B. Other Strains Conducive to Crime
Beginning in the 1960s and 1970s, criminologists began to suggest that the inability to achieve monetary success or middle-class status was not the only important type of strain. For example, Greenberg (1977) and Elliott, Huizinga, and Ageton (1979) suggested that juveniles pursue a broad range of goals, including popularity with peers, autonomy from adults, and harmonious relations with parents. They claimed that the inability to achieve any of these goals might result in delinquency. Later, Agnew (1992) drew on the stress literature in psychology and sociology to point to still other types of strain.
According to Agnew (1992), strain refers to events and conditions that are disliked by individuals. These events and conditions may involve the inability to achieve one’s goals. As indicated earlier in this research paper, however, strains may also involve the loss of positive stimuli and the presentation of negative stimuli. In more simplistic language, strains involve situations in which individuals (a) lose something good, (b) receive something bad, or (c) cannot get what they want. These ideas formed the basis of Agnew’s general strain theory (GST), now the dominant version of strain theory in criminology.
Literally hundreds of specific strains fall under the three broad categories of strain listed in GST. Not all of these strains are conducive to crime, however. For example, homelessness is a type of strain that is very conducive to crime. Being placed in “time out” by one’s parents for misbehaving is a type of strain that is not conducive to crime. GST states that strains are most likely to lead to crime when they (a) are high in magnitude, (b) are perceived as unjust, (c) are associated with low social control (or with little to lose from crime), and (d) create some pressure or incentive for criminal coping (see Agnew, 2006). Homelessness is clearly conducive to crime: It is high in magnitude, often perceived as unjust, and associated with low social control (individuals who are homeless have little to lose by engaging in crime). Furthermore, being homeless creates much pressure to engage in crime, because one must often steal to meet basic needs and engage in violence to protect oneself (see Baron, 2004). Being placed in time out for misbehavior has none of these characteristics.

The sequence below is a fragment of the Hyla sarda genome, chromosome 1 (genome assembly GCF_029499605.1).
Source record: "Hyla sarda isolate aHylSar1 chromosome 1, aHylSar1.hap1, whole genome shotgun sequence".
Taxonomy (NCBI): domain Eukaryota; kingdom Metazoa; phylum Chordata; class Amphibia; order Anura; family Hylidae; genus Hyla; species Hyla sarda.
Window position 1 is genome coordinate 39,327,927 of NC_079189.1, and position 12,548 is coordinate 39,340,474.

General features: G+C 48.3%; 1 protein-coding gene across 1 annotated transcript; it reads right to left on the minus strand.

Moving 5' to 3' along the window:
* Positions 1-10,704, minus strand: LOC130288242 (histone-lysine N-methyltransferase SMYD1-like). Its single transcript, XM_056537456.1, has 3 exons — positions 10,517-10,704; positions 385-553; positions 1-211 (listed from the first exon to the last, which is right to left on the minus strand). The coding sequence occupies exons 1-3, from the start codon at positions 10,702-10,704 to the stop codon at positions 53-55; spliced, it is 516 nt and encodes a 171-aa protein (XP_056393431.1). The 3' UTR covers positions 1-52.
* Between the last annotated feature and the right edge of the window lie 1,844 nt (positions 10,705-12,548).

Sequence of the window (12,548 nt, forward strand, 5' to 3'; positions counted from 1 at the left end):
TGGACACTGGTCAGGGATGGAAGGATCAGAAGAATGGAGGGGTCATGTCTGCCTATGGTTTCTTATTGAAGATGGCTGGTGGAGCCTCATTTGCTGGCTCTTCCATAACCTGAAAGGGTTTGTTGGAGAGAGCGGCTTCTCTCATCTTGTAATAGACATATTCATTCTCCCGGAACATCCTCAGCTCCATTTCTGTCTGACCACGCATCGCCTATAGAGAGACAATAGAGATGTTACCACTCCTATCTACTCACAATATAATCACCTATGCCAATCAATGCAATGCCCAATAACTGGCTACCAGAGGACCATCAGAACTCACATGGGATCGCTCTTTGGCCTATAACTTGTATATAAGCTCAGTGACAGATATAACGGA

GST lists the strains most likely to result in crime. These include the inability to achieve monetary goals as well as a good number of other strains. In particular, the following specific strains are most likely to result in crime:
- Parental rejection. Parents do not express love or affection for their children, show little interest in them, and provide little support to them.
- Harsh/excessive/unfair discipline. Such discipline involves physical punishment, the use of humiliation and insults, screaming, and threats of injury. Also, such discipline is excessive given the nature of the infraction or when individuals are disciplined when they do not deserve it.
- Child abuse and neglect. This includes physical abuse; sexual abuse; emotional abuse; and the failure to provide adequate food, shelter, or medical care.
- Negative school experiences. These include low grades, negative relations with teachers (e.g., teachers treat the juvenile unfairly, humiliate or belittle the juvenile), and the experience of school as boring and a waste of time.
- Abusive peer relations. Peer abuse includes insults, gossip, threats, attempts to coerce, and physical assaults.
- Work in “bad” jobs. Such jobs have low pay, little prestige, few benefits, little opportunity for advancement, coercive control (e.g., threats of being fired), and unpleasant working conditions (e.g., simple, repetitive tasks; little autonomy; physically taxing work).
- Unemployment, especially when it is chronic and blamed on others.
- Marital problems, including frequent conflicts and verbal and physical abuse.
- Criminal victimization.
- Discrimination based on race/ethnicity, gender, or religion.
- Failure to achieve certain goals, including thrills/excitement, high levels of autonomy, masculine status, and monetary goals.
C. Research on Strains and Crime
Researchers have examined the effect of most of the preceding strains on crime. Their studies suggest that these strains do increase the likelihood of crime, with certain of them being among the most important causes of crime (see Agnew, 2006, for an overview). For example, parental rejection, harsh discipline, criminal victimization, and homelessness have all been found to have relatively large effects on crime. The following are two examples of recent research in this area. Spano, Riveria, and Bolland (2006) found that juveniles who were violently victimized were much more likely to engage in subsequent violence. This held true even after they took account of such things as the juvenile’s sex, age, prior level of violence, level of parental monitoring, and whether the juvenile belonged to a gang. Baron (2004) studied a sample of homeless street youth in a Canadian city and found that crime was much more common among youth who reported that they had been homeless for many months in the prior year. This finding was true even after a broad range of other factors were taken into account, such as age, gender, and criminal peer association.
These findings, however, test only one part of GST. GST not only asserts that certain strains increase the likelihood of crime but also describes why these strains increase crime. The next section focuses on this topic.